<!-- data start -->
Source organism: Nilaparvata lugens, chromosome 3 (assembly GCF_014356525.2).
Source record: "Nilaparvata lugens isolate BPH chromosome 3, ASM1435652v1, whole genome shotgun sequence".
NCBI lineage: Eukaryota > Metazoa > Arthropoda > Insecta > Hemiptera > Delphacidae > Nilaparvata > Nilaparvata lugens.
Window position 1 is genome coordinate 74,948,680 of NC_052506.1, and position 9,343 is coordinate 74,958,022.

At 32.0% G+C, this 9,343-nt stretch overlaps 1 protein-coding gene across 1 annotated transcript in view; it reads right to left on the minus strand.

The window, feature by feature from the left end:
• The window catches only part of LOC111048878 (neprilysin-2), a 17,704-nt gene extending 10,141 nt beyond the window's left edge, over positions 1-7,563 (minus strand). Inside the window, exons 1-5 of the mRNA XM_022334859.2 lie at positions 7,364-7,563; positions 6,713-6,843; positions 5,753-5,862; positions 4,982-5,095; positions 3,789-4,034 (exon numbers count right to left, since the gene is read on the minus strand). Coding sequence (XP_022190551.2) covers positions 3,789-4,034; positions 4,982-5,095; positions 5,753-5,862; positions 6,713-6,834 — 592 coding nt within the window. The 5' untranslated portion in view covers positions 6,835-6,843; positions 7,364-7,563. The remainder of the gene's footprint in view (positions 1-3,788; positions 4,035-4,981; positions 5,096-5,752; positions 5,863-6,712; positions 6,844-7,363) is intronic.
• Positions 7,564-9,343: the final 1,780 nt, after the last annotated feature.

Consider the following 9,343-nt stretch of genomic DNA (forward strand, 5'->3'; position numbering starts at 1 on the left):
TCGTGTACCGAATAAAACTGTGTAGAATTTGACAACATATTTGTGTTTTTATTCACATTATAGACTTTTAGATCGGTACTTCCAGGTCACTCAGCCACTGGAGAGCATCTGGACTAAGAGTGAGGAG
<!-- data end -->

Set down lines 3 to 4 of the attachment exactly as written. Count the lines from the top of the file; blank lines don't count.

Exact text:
NCBI lineage: Eukaryota > Metazoa > Arthropoda > Insecta > Hemiptera > Delphacidae > Nilaparvata > Nilaparvata lugens.
Window position 1 is genome coordinate 74,948,680 of NC_052506.1, and position 9,343 is coordinate 74,958,022.